2) Neil McKay and Art Mclennan [Crown counsel] came to the Plaza 500 Hotel in January 1976 and told me I had better testify at Doug Palmer's trial or I would have so many charges against me I would never see day light. Also they said you'll be killed as soon as you get in the Pen (jail). Also they said to use Doug P. name every chance I got!
3) They said not to mention money promised only to answer that I would be relocated elsewhere not to elaborate any further. This was said to me many times.
4) They came to me in Jan. 1976, at Plaza 500 and showed me pictures of Doug P., his brother, Roy Dorn, Tom Duncan, and many others and the same thing as before. Kept insisting I take stand and give evidence against Doug P. They said they really wanted him.
5) It was in 1975 Jan. I was shot! They put me into protective custody. I was really scared! I would have done or said almost anything at that point. They said they would pay me $25,000 and relocate me. I agreed! They are—Neil McKay and Art Mclennan.
6) Stayed at Plaza 500 1 wk. before and 1 wk. after. Corporal Art Hoivik was instructed to make sure I read transcripts and to memorize. He read me questions and I answered them.
7) Neil McKay came to see me after and kept on insisting I testify or I would be charged with many charges. He kept saying Doug P. had me shot and it was my only way to get even.
8) My nerves were shot. So the R.C.M.P. on Neil McKay's orders went to a doctor and get me sleeping pills (I was taking 3 at once) also I had codine pills 1 wk. before and 1 wk. after trial.
9) Same as question (2).
10) I had 2 robbery and poss. jewellery against me they said these would be dropped. But if I did not testify I would be charged with a lot more than that!
11) Art Mclennan came to see me 2 or three times at Plaza 500. He also said I had no choice but to testify at Doug P. trial. He said you will make money and be clear of all charges. If you don't testify you will have many charges against you.
12) Neil McKay and Art Mclennan both told me I would be paid the date after I gave my evidence!
13) After I gave my evidence Neil McKay Art Hoivik and other R.C.M.P. officers were in room with me. They all said we have got Palmer for sure now.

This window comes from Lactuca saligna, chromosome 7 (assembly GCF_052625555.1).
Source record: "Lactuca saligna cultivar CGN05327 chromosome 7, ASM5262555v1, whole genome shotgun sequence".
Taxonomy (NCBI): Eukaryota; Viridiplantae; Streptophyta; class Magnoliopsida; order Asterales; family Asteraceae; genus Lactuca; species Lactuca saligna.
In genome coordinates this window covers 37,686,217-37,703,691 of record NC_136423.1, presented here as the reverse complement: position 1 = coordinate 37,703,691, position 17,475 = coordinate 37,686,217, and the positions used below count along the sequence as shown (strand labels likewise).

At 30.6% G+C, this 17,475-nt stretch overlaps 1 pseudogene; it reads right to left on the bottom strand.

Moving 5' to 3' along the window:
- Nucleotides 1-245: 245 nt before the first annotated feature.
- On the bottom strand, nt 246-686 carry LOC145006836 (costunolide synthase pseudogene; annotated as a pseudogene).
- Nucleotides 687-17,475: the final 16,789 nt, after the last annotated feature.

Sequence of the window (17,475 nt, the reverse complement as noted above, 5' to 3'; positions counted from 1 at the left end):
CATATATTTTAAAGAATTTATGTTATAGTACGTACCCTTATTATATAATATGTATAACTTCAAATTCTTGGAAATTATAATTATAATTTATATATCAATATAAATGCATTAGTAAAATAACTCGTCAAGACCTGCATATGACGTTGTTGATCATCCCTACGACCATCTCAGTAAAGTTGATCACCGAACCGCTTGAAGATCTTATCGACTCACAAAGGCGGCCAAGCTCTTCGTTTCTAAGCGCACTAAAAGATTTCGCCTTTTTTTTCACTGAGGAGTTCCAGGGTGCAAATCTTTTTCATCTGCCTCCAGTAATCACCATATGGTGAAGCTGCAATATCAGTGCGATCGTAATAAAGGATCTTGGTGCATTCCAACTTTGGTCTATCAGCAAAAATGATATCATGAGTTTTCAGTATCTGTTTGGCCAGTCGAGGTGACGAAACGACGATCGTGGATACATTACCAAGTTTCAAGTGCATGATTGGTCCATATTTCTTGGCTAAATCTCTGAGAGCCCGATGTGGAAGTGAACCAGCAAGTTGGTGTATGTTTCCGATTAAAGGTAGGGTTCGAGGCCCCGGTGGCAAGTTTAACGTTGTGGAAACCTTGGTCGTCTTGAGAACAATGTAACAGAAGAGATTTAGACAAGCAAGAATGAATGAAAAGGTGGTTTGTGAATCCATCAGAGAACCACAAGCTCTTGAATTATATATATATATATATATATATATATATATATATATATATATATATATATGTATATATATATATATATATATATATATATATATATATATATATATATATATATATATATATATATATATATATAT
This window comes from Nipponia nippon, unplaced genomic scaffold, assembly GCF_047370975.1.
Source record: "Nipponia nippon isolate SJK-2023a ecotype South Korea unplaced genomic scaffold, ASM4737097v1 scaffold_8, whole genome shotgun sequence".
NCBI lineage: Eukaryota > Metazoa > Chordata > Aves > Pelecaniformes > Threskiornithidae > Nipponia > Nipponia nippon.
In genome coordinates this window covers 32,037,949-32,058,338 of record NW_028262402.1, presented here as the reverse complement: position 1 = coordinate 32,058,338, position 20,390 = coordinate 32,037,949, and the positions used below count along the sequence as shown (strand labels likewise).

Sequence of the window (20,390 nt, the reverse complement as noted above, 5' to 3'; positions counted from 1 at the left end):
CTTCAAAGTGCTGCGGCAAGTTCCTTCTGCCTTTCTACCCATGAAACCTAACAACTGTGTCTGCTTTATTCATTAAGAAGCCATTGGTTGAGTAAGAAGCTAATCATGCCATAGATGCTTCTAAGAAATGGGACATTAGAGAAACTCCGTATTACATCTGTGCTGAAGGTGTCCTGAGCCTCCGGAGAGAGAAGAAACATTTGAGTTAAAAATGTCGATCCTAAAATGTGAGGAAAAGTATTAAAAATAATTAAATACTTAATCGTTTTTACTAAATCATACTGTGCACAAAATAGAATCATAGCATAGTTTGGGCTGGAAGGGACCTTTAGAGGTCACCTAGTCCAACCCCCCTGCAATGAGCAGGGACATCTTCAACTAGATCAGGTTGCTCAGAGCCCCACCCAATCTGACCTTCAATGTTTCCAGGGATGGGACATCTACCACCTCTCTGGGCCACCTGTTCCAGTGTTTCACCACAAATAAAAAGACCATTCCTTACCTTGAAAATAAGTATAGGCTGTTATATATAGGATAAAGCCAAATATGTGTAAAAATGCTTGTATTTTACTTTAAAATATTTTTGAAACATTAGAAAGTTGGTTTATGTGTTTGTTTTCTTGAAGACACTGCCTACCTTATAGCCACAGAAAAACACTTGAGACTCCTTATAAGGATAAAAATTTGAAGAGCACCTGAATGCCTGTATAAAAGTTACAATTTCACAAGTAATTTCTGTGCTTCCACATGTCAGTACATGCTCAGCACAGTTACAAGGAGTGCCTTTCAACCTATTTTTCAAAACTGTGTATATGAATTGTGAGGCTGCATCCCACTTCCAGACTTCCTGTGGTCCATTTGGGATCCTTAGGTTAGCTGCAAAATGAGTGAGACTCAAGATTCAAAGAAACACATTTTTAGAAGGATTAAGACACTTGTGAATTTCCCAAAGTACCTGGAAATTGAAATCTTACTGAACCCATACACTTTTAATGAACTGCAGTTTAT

14) While at Plaza 500 I told Staff Sgt. Almrud I would not testify for $25,000. He said how much do you
want? I said $60,000. He( said I do not have the authority to authorize it, I'll be back later with answer. He came back a couple of hours later and said okay you can have $60,000 if you give evidence, Art Hoivik was there at the time. He also told me Neil McKay said $60,000 but for me not to mention money on stand.
15) Neil McKay told Corp. Hoivik to tell me about money as if he told me himself and was asked directly on stand about money and me he would have to answer truthfully, but if someone else told me he could say I never talked with Mr. Ford regarding any monies.
16) Same as No. (14).
17) Art Mclennan gave the transcripts to Neil McKay and he gave them to me. They both said to read trans. and to be more specific!
18) Neil McKay Art Mclennan and every R.C.M.P. officer I came in contact with kept saying I should testify against D. Palmer.
19) As I've said before—I was in 24 hr. contact with R.C.M.P. they all kept at me to testify and nail D. Palmer.
20) Went to Heather St. as it is main office. Inspector Ehman was there. He took me to Main Branch of C. Imperial Commerce on Hastings. Signed money draft and I was paid right in Bank. Cash and travellers cheques. I told him I was to get $60,000 not $25,000. He said he was not aware of this but to take it up with Neil McKay and Inspector White when they returned from holidays in 2 wks. Which I did. They said they were sorry but Ottawa would not pay anymore than $25,000. I'm still waiting for my other $35,000.00.